Public Diplomacy


In international relations, Public Diplomacy used to be the communication with and dissemination of ‘propaganda’ to foreign public, to establish a dialogue designed to inform and influence. Traditionally, Public Diplomacy focused on the ways in which a country (or a multi-lateral organisation) communicated with citizens in other societies. It thus included actions such as educational exchange programs, cultural trainings and exchanges, visitor programs as well as radio broadcasting. These actions focused on ameliorating the country’s or organisation’s image – or reputation – vis-à-vis other countries.

At the beginning of the new millennium, Public Diplomacy opened a new era to non-state actors – mainly NGOs – allowing to communicate and engage in foreign politics, impacting on the traditional state-to-state diplomacy. The democratization of information – through new media and IT communication – provided non-state actors with tools and legitimacy to be an active stakeholder in international politics.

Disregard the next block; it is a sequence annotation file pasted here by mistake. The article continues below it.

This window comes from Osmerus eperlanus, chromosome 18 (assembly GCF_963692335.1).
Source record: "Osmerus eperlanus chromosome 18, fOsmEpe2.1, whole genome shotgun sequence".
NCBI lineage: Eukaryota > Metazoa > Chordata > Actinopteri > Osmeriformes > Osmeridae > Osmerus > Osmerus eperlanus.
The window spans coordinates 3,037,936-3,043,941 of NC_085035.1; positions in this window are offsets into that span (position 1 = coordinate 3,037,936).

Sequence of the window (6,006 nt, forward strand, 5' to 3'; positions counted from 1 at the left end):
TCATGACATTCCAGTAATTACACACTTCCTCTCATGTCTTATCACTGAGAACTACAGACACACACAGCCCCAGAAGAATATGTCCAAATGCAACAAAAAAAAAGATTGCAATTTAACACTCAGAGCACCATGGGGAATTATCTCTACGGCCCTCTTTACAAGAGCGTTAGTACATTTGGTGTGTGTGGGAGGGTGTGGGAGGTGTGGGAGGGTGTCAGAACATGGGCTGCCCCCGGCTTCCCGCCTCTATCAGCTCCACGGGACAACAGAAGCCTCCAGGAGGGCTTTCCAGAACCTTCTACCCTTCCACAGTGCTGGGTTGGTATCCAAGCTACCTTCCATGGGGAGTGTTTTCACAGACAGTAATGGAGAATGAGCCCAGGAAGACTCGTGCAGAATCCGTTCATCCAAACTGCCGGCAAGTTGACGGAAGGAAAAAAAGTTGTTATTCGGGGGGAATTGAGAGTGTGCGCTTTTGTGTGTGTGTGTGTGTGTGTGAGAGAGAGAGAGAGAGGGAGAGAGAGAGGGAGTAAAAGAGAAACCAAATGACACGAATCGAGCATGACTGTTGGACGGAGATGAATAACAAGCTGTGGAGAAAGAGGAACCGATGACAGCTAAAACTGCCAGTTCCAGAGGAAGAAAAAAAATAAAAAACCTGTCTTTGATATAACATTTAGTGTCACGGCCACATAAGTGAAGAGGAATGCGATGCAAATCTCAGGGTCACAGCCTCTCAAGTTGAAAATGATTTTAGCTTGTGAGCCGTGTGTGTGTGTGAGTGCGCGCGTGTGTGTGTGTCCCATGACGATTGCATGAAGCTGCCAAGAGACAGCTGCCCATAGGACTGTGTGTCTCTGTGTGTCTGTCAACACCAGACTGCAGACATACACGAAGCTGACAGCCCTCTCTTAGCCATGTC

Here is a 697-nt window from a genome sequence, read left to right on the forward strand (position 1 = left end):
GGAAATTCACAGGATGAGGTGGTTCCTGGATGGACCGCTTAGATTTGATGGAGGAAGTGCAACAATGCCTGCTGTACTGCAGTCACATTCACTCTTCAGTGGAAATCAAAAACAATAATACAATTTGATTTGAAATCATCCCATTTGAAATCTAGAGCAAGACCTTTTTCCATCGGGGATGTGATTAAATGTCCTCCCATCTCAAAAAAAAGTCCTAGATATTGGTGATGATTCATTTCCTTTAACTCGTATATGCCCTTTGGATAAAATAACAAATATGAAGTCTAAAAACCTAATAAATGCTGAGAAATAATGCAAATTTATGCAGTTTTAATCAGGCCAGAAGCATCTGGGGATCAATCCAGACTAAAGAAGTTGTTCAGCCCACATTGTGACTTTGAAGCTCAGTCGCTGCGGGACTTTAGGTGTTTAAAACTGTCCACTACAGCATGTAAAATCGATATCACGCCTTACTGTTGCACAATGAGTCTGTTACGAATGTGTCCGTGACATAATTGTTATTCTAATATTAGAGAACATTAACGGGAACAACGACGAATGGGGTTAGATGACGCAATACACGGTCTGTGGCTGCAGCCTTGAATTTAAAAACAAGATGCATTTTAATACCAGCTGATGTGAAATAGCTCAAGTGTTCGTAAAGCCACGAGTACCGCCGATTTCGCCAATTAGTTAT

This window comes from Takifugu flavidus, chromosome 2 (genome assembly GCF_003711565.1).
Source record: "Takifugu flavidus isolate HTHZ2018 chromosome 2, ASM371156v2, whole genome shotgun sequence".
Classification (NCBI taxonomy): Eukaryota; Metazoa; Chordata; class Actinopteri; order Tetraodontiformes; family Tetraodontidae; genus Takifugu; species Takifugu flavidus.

Public Diplomacy is nowadays exercised in a ‘win-win’ system of multilateral relations built around multiple private and public actors engaged in a globalised environment.

The European Institute for Legal and Communication Studies, in cooperation with Alphalex Informations, considers this evolution as a positive change in international relations and supports research, policy analysis and professional education activities to bring the debate to a multi-disciplinary level, involving the Institute’s traditional disciplines – Law & Communication – to develop a new theoretical and methodological approach which should take into account other fields of study such as Public & International Relations, History, Regional studies, Positive Globalisation, Marketing and E-Lobbying.